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AD issues....

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Sam793 posted 10/20/2013 12:17 PM

Does anyone else on here have issues of forgetfulness while on ADs? I can't remember things from my A or have a different perspective on it while taking them. I also tend to forget every day things such as what I was doing, things that need to be done and so on. While off of them I tend to get angry quickly but remember things better?

Any help would be appreciated including brand advice.

LosferWords posted 10/20/2013 13:03 PM

No advice, but a bit of relatability... I noticed when I was on Prozac that often times I would walk into a room and forget what I was going there for. It seemed like it affected my short term memory more than anything else.

Card posted 10/20/2013 13:04 PM

That's what AD's do....


I've heard a few good things about the brand Pristiq recently.

Personally, I think they are all waaayyyy overprescribed. But big business in pharmaceuticals run ad campaigns that convince otherwise..... ugh, trying to stay off my soap box....

Bobbi_sue posted 10/20/2013 13:32 PM

Personally, I think they are all waaayyyy overprescribed. But big business in pharmaceuticals run ad campaigns that convince otherwise..... ugh, trying to stay off my soap box....
I'm on the same soapbox. Many people want to believe these are so helpful but don't really want to seriously weigh the "side effects" which I personally think, are often as bad or worse than the problems they are supposed to treat.

I really think people NEED to find natural ways to cope with the ups and downs in life rather than turning to drugs, whether legal or otherwise.

heartache101 posted 10/20/2013 19:01 PM

Ads saved me...
The PTSD caused my memory issues.
Off ADs still have memory issues

Jrazz posted 10/20/2013 19:06 PM

Lorazepam does that to me, but it's temporary.

It's a common side affect for benzodiazepines. They affect the way you process information so that your brain doesn't churn on things and allow panic to build. The problem is that short term memory counts on that looping to store data, so it doesn't stick as well as it should because of the drug. It also affects access to previous memories.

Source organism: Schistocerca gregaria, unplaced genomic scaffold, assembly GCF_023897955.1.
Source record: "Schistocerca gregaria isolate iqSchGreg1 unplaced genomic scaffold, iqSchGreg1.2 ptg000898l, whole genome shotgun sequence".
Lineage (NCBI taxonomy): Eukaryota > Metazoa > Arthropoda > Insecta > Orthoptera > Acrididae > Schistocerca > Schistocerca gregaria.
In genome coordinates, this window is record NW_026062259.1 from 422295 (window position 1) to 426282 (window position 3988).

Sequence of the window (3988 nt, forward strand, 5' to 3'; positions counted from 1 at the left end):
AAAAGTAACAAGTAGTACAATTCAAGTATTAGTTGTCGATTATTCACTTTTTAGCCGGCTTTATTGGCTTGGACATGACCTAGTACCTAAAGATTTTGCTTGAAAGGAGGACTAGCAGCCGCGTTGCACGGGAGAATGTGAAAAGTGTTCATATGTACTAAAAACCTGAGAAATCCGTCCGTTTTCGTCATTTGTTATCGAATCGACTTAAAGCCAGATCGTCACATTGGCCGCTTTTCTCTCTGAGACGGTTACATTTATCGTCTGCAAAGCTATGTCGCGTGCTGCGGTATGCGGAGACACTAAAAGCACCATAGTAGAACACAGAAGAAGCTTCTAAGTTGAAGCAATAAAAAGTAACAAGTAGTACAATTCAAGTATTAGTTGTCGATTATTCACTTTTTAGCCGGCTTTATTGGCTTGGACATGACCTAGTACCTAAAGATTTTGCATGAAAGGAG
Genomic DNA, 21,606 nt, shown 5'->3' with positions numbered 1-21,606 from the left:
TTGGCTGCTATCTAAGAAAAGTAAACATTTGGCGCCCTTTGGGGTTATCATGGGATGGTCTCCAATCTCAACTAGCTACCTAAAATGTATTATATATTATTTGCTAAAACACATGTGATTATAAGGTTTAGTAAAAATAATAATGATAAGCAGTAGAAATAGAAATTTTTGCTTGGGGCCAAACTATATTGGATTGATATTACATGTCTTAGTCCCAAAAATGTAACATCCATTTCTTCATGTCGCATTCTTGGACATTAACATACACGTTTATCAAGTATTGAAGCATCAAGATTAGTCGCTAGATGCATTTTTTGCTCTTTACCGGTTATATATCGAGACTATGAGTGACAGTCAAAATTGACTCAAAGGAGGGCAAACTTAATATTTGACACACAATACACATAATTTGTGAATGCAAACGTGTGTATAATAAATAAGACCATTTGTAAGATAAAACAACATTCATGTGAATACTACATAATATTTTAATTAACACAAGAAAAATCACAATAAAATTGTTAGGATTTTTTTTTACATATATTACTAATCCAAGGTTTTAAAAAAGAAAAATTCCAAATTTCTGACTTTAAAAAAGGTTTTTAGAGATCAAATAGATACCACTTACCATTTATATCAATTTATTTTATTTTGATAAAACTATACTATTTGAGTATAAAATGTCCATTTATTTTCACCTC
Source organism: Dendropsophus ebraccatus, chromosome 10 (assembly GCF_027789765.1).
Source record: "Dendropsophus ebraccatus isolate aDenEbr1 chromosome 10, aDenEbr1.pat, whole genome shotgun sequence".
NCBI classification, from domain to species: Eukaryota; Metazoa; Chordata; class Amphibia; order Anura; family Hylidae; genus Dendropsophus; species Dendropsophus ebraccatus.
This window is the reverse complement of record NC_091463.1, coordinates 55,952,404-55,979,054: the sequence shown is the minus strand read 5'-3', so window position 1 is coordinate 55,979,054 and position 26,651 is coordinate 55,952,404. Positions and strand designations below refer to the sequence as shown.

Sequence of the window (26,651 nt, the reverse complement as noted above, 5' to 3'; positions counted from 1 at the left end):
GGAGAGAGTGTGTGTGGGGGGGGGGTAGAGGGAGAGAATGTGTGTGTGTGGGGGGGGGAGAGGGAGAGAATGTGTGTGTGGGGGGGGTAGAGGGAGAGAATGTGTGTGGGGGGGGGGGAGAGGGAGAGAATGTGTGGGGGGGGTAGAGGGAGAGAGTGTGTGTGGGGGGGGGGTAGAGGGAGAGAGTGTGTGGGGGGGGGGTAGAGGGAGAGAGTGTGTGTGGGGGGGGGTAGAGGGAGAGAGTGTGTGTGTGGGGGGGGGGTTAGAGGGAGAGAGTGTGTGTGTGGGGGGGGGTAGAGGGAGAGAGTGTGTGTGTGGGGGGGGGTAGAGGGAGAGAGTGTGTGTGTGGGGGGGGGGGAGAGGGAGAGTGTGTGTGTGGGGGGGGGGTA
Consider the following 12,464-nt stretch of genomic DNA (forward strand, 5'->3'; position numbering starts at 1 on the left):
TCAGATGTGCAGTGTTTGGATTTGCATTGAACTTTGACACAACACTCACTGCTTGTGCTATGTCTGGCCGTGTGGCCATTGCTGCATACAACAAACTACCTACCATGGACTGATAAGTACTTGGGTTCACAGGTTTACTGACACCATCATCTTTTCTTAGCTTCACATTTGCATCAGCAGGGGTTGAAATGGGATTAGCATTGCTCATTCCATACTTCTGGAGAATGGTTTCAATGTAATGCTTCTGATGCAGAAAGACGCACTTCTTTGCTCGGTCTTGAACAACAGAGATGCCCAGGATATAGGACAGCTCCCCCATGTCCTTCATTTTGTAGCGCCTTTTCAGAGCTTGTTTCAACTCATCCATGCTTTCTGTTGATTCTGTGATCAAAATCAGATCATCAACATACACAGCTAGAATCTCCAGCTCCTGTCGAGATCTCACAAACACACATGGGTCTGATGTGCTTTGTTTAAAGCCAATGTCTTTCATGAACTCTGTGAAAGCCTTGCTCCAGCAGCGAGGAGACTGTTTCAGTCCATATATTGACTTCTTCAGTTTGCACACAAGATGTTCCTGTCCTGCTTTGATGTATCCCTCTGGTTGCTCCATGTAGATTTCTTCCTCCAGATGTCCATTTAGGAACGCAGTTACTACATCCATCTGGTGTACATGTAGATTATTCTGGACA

All of that is supposed to be temporary. Are you on permanent medication or are you working with your doctor for a wean-off program?

Sam793 posted 10/20/2013 19:33 PM

Thank you to those who answered my question. I'm not one to take medication unnecessarily. I even don't like taking pain killers when I have a headache but when my diagnosed depression affects others and has for a very long time I will use medication as a last resort. I feel so different on ADs. I feel like somebody now and not the downtrodden person I used to be. I hope those against ADs realize they do have their place and that some people actually need them.

KBeguile posted 10/20/2013 19:46 PM

Well, I believe that sometimes being on the wrong ADs and sometimes not being on ADs at all, when I am a Major Depressive, contributed to the effects on my brain during my As. Now that I am on Prozac, I see things VASTLY differently, but then again, I've also done an incredible amount of work on improving myself and getting away from my Narcissistic tendencies.

They DEFINITELY have an effect on the brain. After all, that's what you're taking them for, right?

LosferWords posted 10/20/2013 20:22 PM

I was a naysayer about antidepressants until my psychologist finally talked me into seeking help from a psychiatrist. I was diagnosed with severe major depression, and prescribed 20mg of Prozac. The meds did wonders for me. Prior to going on the AD's, I scored an 89 on the Burns Depression Checklist. A few weeks after starting them, I scored <10 on the same test. It was worth the side effects. Those meds literally saved my life.

I've also read that use of SSRI's are controversial when it comes to mild/moderate depression.

I agree that some sort of therapy needs to take place in conjunction with the antidepressants. The therapy I've gone through, and the tools I have gotten from this site and through self-help books have done wonders. I went off of them early this year. I was able to handle the death of one of my very closest friends in March without falling into lengthy total despair, like I would have in the past. The meds themselves helped me realize what I should feel like when I'm not depressed.


I have absolutely no medical training, so anything I say about these meds is purely from my own experience.

Anyway, that's enough from me on that subject. Thought I'd throw it in there, since I was a former naysayer who had to eat a lot of humble pie when I finally resorted to the use of medication to help manage my moods.

Good luck with your memory issues. Sometimes the side effects can taper off after being on the meds for awhile. Have you talked to your doc about this?

EasyDoesIt posted 10/20/2013 21:35 PM

Sometimes our brains put up walls so that we don't have access to things which are painful. Maybe it's the ADs, maybe it's self-preservation. Keep a log of how you feel while on them.

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